Ahead of his testimony, Papadopoulos' attorney for his congressional proceedings, Caroline Polisi, sent the committees a letter, obtained by CNN, stating he was prepared to speak about nine individuals, including Mifsud and Downer.

"He has nothing to hide, and in fact would like to better understand the circumstances leading up to his arrest," Polisi said in an email. "There will be no spin ... just facts. He has made mistakes in the past — for which he has openly accepted responsibility. He wants to move forward with his life and help the committees in any way that he can."

Papadopoulos' claims in recent weeks present a starkly different message than what was heard one month ago from Thomas Breen, who represented Papadopoulos for his criminal proceedings. Breen made no mention of any set up during Papadopoulos' sentencing, describing his client as naïve and stating that "the danger of dealing with Russia is not that obvious."

In addition to Papadopoulos, congressional Republicans have charged that the FBI and the Justice Department used information from the opposition research dossier on Trump and Russia — paid for by Democrats — to illicitly obtain a foreign surveillance on Page, another former Trump campaign adviser.

Democrats say that congressional Republicans are using their investigation as a way to undercut the Mueller probe and to protect Trump.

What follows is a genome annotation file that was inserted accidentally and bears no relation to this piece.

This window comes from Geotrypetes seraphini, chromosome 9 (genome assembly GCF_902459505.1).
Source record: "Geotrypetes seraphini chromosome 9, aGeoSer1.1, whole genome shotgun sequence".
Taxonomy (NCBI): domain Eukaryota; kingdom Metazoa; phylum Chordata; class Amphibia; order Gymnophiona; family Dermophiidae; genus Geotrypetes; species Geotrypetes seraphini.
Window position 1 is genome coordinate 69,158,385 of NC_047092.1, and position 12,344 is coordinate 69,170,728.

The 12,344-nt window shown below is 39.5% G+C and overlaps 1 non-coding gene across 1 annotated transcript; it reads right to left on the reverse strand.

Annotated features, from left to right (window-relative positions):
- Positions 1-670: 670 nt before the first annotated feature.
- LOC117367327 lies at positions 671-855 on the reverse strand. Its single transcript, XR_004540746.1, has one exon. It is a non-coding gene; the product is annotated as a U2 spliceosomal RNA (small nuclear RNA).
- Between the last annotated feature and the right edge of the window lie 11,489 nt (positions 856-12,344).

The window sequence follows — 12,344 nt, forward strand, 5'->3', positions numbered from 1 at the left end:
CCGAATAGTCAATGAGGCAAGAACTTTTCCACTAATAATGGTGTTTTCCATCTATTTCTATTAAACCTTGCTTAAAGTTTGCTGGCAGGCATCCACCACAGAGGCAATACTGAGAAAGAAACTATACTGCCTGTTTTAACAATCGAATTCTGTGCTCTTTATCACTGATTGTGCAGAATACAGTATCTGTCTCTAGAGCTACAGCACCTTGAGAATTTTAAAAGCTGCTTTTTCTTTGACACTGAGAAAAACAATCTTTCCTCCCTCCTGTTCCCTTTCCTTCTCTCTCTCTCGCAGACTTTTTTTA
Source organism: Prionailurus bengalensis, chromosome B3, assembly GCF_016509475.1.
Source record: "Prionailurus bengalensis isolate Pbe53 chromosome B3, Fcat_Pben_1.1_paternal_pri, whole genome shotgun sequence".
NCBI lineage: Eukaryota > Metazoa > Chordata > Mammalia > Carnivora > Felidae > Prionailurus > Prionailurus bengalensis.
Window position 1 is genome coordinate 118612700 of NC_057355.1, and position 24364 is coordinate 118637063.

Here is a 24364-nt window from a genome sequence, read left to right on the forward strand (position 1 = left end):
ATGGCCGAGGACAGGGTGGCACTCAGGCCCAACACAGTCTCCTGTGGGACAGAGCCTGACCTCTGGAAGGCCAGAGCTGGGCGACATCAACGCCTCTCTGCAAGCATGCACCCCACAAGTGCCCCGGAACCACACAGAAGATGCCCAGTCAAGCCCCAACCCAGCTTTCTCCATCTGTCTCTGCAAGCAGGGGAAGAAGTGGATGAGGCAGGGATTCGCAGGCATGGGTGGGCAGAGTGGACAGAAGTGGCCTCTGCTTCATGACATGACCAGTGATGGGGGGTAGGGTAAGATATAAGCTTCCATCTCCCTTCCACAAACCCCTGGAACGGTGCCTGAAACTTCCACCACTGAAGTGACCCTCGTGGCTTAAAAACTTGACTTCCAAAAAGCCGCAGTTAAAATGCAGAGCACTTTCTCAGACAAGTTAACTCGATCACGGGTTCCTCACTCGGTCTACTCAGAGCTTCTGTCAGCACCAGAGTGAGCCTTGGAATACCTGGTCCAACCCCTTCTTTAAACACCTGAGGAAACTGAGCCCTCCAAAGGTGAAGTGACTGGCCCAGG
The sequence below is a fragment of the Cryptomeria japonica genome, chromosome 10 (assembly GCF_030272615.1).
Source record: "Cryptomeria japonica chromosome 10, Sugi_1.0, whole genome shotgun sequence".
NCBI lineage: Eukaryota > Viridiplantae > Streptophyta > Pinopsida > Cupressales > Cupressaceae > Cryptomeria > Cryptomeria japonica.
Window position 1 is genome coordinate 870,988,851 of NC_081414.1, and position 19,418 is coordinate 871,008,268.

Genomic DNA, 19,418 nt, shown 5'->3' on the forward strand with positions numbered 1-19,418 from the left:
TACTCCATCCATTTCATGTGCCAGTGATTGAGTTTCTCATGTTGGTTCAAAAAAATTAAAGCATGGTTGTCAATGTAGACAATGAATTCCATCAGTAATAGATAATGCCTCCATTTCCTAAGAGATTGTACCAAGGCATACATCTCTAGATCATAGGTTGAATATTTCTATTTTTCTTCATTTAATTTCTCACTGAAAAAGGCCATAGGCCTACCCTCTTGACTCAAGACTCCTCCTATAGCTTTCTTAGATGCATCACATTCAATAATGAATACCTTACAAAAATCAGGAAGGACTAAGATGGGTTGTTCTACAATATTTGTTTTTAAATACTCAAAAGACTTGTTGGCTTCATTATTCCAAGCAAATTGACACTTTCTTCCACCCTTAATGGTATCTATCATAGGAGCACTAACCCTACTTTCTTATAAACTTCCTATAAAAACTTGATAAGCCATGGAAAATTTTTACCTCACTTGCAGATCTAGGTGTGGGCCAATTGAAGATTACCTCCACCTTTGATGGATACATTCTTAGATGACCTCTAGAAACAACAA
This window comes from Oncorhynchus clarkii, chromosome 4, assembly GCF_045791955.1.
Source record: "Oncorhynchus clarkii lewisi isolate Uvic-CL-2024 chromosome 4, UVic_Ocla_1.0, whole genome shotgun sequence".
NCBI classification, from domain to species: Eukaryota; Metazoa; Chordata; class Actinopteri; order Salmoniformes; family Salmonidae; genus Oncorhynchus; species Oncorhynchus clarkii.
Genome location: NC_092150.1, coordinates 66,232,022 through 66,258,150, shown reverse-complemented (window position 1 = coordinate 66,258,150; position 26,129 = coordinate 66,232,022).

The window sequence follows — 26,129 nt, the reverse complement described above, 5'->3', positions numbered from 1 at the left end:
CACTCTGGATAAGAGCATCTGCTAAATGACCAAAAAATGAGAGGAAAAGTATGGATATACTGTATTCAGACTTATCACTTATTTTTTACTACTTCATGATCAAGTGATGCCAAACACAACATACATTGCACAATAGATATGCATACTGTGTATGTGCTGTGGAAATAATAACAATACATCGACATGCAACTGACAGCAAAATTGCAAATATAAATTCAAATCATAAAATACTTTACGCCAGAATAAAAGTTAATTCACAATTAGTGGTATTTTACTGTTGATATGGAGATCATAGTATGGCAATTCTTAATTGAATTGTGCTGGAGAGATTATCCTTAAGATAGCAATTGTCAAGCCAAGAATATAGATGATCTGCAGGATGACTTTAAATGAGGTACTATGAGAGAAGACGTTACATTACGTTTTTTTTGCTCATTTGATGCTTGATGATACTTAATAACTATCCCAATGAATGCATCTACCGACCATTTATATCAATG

Still, they are likely to have their own questions about Papadopoulos' interactions with Mifsud — and whether he told anyone on the campaign about them.

Papadopoulos told CNN's Jake Tapper last month that he did not recall sharing the information from Mifsud with anyone on the Trump campaign, though he did not completely shut the door on the possibility.

"As far as I remember, I absolutely did not share this information with anyone on the campaign," Papadopoulos said, adding, "I might have, but I have no recollection of doing so. I can't guarantee. All I can say is, my memory is telling me that I never shared it with anyone on the campaign."

While Papadopoulos hasn't testified before any of the congressional committees that investigated Trump and Russia over the past two years, his wife Simona Mangiante Papadopoulos spoke privately to House Intelligence Committee Democrats over the summer. Democrats on that committee have expressed an interest in speaking to Papadopoulos as well.

The-CNN-Wire ™ & © 2019 Cable News Network, Inc., a Time Warner Company. All rights reserved.